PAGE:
Let’s explore the solutions that the teams imagined for Erika …
Prof. Heinz – Head of Institute – 53 y.o.
Since 2 years, Heinz is the head of a multidipliscinary research institute. Overall more than 500 people, including 400 researchers across 9 departments are performing world-class research and the research community in the biomedical field believe that Heinz may become Nobel prize for the work he achieved 10 years ago on K+ channels.
Nowadays, Heinz is using his brilliant mind and his large network to further develop the research institute strongly encouraging collaboration with local, regional, and global research ecosystems but also involving high level politicians and large companies to invest in research. More than 120 contracts are running concurrently spanning from large multi-yearly EU research projects to punctual bilateral collaboration with SMEs. Last year, the institute administrative and scientific board approved Heinz’s mid-term strategy centered around the cross fertilization between research in IT, physics and biology to boost the adoption of new biomechanical devices (the Iphysbiolog department). While the effects on the visibility of the institutes was immediate with an interview on Wired and on different national newspapers and TV shows, Heinz is still spending a lot of energy to convince researchers to work together on this perspective that appears to them as too applied and is also causing some recruitment concerns. He is also obliged to lobby intensively funding organizations since proposals in this field are too often crossing the boundaries of research programs.
While the institute is performing well, last year Heinz had to face several difficult situations: a 500k€ cost claim was rejected by the funding agencies since the expenses were not booked against the right project, after one year the Iphysbiolog department was under scrutiny of the national safety agency and had to align its practice to the biology department, finally a dispute with an industrial partners about the usage of some open-source (?!?) software in one of the deliverables forbidding the commercialization of the results.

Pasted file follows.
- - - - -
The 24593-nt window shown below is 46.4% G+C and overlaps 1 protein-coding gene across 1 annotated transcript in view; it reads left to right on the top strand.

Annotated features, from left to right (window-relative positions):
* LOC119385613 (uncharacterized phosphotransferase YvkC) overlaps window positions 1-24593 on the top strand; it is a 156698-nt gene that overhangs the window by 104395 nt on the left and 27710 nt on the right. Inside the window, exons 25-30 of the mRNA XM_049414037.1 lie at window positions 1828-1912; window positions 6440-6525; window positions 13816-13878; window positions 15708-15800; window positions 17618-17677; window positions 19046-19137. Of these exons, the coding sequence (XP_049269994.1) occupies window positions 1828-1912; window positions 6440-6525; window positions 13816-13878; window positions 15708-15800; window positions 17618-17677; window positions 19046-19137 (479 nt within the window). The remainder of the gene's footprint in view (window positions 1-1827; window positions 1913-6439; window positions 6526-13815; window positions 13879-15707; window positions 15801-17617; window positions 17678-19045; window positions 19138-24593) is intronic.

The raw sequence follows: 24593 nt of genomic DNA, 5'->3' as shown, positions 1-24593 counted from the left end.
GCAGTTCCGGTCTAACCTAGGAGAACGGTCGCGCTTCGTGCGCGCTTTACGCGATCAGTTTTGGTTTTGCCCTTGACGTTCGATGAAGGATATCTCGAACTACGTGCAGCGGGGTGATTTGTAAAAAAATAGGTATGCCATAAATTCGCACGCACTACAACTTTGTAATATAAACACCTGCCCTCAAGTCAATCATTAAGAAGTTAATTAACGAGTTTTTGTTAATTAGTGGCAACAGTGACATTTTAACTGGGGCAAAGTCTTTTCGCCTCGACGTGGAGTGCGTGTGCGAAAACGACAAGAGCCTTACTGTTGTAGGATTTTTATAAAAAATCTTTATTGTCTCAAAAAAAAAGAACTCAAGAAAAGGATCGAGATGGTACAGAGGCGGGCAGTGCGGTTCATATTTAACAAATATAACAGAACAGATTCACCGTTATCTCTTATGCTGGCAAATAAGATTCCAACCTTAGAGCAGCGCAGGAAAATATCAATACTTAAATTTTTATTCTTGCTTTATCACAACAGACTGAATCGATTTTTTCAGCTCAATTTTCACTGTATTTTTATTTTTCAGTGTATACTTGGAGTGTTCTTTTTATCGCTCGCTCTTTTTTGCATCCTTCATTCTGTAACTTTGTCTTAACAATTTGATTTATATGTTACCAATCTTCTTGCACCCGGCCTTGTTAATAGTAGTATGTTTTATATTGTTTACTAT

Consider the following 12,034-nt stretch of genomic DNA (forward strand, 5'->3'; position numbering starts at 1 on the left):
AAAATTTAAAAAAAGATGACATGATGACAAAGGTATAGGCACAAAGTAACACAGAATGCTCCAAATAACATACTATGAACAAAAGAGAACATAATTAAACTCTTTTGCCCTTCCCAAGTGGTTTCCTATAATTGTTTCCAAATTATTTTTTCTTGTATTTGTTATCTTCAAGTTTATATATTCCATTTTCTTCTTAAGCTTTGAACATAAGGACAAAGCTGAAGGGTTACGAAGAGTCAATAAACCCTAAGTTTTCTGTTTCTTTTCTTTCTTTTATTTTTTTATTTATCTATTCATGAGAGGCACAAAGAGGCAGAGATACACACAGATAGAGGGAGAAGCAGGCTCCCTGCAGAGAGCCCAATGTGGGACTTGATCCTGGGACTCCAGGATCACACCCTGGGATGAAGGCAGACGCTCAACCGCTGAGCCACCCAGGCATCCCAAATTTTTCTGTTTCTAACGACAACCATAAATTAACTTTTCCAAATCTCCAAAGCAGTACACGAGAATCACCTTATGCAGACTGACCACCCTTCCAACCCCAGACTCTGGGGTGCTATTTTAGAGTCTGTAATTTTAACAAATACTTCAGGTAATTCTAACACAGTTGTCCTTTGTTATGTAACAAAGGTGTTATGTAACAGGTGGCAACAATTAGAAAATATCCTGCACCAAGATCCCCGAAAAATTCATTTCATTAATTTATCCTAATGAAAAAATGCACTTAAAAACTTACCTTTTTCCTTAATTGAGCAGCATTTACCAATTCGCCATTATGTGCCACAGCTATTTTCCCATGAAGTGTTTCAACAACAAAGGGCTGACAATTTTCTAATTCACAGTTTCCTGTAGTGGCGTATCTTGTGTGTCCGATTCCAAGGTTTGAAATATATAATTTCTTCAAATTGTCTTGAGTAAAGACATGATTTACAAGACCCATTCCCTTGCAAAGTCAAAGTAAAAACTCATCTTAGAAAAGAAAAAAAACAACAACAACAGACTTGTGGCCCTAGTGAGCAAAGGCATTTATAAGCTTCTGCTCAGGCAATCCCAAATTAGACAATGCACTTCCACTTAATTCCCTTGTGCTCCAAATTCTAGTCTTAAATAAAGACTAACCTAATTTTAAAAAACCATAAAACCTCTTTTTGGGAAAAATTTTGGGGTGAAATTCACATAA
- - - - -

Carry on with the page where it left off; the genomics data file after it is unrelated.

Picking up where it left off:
While Heinz is still thrilled to develop the institute, last year problems made evident that research and innovation excellence are not (unfortunately !) the only criteria that he should dig into to insure the long term sustainability of the institute and while he surely trust the research and admin staff, he would like to have a better idea about the funding pipelines, the current staff utilization, the impact of hiring new staff or the consequence of salary increase both from a budget but also from an attrition perspective.
All this activity of lobbying, projects and research imposed him to travel 50+% of the time and he did not count the number of ‘critical’ decisions he had to take them while at the airport. However, while at the institute, Heinz manages to dedicate every Friday afternoon to follow the seminars of young researchers from his former research department.
Redefining the initial challenge
The interviews and the analyse of the Heinz persona enabled to get a better idea on his motivation, tasks, constraints and daily concerns. These findings are summarized bellow:
- Key Motivation
- Becoming World Class Research institution
- Excellence in University Ranking (Shanghai, ERC…)
- Core Tasks
- Strategic KPIs
- Networking Lobbying
- Reporting to the board
- Pain points
- Distance from the field / Disconnection
- Limited Time
- Researchers Resistance
- Forecast, Risks and uncertainty
- Lack of Information / Poor quality
- Legal Aspects (law, regulation, …)
- Access for information
- Money / Staffing / Infrastructure
The team took then Heinz’s perspective and redefined the generic challenge as follow:
“How to facilitate the access to accurate information and pertinent measures to take on the spot decision?”
Our next blog explores the solution that the team imagined for Erika …